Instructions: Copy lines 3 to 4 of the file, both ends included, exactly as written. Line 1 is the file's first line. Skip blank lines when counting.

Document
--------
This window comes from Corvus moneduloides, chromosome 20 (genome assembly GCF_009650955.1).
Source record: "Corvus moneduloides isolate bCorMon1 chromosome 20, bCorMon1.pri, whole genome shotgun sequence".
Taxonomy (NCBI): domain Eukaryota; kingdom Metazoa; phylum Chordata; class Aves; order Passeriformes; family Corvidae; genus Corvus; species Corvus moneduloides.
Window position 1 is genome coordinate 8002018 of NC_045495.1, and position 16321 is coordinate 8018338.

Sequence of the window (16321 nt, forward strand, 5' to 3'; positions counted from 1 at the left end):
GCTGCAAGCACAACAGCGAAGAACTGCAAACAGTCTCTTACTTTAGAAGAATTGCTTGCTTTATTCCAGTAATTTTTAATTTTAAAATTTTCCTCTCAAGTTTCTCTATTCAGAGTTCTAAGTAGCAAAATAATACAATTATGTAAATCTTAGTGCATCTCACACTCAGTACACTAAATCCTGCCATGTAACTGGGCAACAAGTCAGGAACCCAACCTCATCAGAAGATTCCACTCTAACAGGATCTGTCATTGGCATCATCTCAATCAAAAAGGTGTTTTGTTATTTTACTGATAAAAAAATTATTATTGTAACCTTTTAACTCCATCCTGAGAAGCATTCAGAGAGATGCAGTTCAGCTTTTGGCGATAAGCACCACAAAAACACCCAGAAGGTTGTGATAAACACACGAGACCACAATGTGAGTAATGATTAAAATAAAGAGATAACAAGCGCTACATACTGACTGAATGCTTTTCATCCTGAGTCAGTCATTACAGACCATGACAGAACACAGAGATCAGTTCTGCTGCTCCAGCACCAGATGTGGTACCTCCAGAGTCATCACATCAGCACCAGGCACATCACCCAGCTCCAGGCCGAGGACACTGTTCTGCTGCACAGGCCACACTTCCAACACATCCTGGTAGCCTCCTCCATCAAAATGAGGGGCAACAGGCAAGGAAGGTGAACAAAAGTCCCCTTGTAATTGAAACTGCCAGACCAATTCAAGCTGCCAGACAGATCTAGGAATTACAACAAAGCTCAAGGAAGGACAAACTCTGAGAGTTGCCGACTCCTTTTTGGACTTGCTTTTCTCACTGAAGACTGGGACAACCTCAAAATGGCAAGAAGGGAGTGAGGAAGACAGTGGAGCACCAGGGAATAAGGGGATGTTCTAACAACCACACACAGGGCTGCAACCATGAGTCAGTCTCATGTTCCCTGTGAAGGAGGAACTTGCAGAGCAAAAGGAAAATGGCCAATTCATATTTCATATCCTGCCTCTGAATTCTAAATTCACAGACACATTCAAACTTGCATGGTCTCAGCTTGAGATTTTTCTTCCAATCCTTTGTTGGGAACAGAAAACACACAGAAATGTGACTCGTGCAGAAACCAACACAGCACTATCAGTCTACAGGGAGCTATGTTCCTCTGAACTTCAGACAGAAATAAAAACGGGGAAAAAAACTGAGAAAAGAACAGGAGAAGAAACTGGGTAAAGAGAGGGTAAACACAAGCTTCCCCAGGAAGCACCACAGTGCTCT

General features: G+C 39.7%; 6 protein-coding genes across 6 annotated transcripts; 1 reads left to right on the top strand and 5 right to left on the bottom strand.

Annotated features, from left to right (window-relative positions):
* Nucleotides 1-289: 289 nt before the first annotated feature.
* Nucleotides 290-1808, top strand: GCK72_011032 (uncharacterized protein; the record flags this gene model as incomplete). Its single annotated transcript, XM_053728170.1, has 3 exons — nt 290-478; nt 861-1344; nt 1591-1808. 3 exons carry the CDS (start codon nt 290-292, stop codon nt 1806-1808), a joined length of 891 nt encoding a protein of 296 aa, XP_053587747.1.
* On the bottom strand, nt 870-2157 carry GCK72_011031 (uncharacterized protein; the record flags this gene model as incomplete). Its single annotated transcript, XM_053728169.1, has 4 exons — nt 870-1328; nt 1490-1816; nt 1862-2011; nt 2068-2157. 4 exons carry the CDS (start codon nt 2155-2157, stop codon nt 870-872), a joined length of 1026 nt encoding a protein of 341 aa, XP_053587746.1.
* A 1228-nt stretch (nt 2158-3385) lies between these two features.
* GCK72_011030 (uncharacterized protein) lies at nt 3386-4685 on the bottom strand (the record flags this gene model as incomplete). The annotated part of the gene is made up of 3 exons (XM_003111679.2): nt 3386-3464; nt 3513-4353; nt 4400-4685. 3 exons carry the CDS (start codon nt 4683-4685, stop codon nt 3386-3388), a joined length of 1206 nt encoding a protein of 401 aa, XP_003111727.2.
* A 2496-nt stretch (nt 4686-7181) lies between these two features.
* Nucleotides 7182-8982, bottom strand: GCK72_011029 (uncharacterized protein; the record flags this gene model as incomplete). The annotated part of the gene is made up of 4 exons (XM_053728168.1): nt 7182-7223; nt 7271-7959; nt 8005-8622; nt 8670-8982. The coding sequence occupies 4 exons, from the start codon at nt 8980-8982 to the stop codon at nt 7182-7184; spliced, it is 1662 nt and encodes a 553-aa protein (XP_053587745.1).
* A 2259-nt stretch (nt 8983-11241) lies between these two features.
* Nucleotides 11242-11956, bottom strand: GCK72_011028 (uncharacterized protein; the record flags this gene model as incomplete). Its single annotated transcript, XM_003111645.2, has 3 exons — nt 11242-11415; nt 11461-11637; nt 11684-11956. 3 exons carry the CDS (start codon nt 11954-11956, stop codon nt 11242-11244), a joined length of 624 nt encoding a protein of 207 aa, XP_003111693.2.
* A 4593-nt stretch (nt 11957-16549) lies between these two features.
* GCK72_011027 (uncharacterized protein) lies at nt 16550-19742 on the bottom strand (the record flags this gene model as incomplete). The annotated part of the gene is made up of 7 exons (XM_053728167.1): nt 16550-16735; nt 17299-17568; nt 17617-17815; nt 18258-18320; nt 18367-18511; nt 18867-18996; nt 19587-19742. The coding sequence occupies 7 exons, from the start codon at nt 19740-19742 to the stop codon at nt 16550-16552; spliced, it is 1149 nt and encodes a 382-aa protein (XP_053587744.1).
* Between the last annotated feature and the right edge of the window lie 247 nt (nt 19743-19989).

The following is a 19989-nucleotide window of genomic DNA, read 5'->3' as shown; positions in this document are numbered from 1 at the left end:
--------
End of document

Taxonomy (NCBI): domain Eukaryota; kingdom Metazoa; phylum Chordata; class Aves; order Passeriformes; family Corvidae; genus Corvus; species Corvus moneduloides.
Window position 1 is genome coordinate 8002018 of NC_045495.1, and position 16321 is coordinate 8018338.